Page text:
Sei sulla pagina 1di 20

World Health Organisation

Simple measures
save lives

The focus is on
preventing infection
associated with
health care
"Clean Care is Safer Care" Initiative

Global Awareness
- raising

Country commitment and campaigns

Development and Implementation of the WHO

Guidelines on Hand Hygiene in Health Care

Health care-acquired infection: the scale
At any time, over 1.4 million people worldwide are suffering from
infections acquired in hospital.
Between 5% and 10% of patients admitted to modern hospitals in the
developed world acquire one or more infections.
The risk of health care-associated infection in developing countries is 2 to
20 times higher than in developed countries.
In some developing countries, the proportion of patients affected by a
health care acquired infection can exceed 25%.
In the United States, 1 out of every 136 hospital patients becomes
seriously ill as a result of acquiring an infection in hospital; this is
equivalent to 2 million cases and about 80 000 deaths a year.
In England, more than 100 000 cases of health care-associated infection
lead to over 5000 deaths directly attributed to infection each year.

A NZ study of hospital-acquired infection estimated

prevalance rate of 9.5% (Graves 2003)
Health care-acquired infection: the cost

Added to the considerable human misery caused by health

- associated infections is their economic impact.
In the USA, the risks of acquiring these infections have
risen steadily over the last decades with accompanying
extra costs estimated at US$ 4500–5700 million a year.
In England, health care- associated infections are estimated
to cost £1 billion annually to the National Health Service.
Predicted annual cost for hospital acquired
- infection in NZ
up to $136.61M

Elements of the Global Safety Challenge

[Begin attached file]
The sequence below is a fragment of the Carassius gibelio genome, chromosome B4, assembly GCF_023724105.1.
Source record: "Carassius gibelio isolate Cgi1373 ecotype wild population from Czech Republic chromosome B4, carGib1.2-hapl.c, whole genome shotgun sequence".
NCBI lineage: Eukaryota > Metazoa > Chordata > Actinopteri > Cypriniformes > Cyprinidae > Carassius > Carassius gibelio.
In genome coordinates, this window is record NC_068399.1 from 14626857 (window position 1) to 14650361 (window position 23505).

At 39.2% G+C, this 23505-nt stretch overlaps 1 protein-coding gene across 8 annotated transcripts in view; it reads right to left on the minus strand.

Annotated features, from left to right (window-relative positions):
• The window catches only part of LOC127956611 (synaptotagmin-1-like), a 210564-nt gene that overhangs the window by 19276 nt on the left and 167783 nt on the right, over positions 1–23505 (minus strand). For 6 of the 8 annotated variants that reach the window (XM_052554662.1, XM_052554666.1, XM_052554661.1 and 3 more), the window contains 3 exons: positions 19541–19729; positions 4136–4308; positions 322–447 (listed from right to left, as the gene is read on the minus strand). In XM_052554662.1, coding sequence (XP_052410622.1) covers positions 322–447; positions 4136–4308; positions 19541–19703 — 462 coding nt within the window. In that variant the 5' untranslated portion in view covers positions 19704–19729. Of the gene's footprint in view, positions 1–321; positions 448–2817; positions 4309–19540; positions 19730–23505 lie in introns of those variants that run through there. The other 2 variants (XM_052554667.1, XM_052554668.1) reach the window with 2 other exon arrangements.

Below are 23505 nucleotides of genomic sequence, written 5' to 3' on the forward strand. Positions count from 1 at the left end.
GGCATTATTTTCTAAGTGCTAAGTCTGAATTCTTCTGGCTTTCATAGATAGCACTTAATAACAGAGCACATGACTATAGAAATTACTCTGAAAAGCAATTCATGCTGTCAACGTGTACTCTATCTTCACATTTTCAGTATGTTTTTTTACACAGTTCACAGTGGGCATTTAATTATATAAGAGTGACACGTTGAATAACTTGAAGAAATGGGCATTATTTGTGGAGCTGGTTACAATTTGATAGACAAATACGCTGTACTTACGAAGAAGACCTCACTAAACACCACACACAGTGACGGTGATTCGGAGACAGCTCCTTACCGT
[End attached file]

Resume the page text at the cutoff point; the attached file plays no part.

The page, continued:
Blood Safety

Injection practices and immunisation

Environmental hygiene and waste management

Clinical procedures safety

Hand hygiene

preventing transfusion-transmitted infection
Between 5%-10% of HIV infections
world-wide transmitted through
transfusion of contaminated blood and
blood products in the past
Between 1990-92 in NZ at least 600 Actions:
patients were put at risk and • Promotion of optimal
transmission of Hepatitis C occurred (to
an unknown number) through hand hygiene associated with
transfusion of contaminated blood
procedures for collection,
Currently the risk of bacterial
contamination from transfusion processing and use of blood
exceeds the risk of HIV, HBV and HCV products
transmission in developed countries
•Comprehensive haemo-vigilance
Haemo-vigilance data from around the
world shows errors in procedures programmes
leading to ABO incompatibility is the
most common serious hazard of
Injection practices and immunisation
safe injection that does not harm the recipient,
does not expose the provider to any avoidable
risks, and does not result in any waste that is
dangerous. Actions
Raising awareness of risks of
One injury from a needle used on an unsafe injection practices and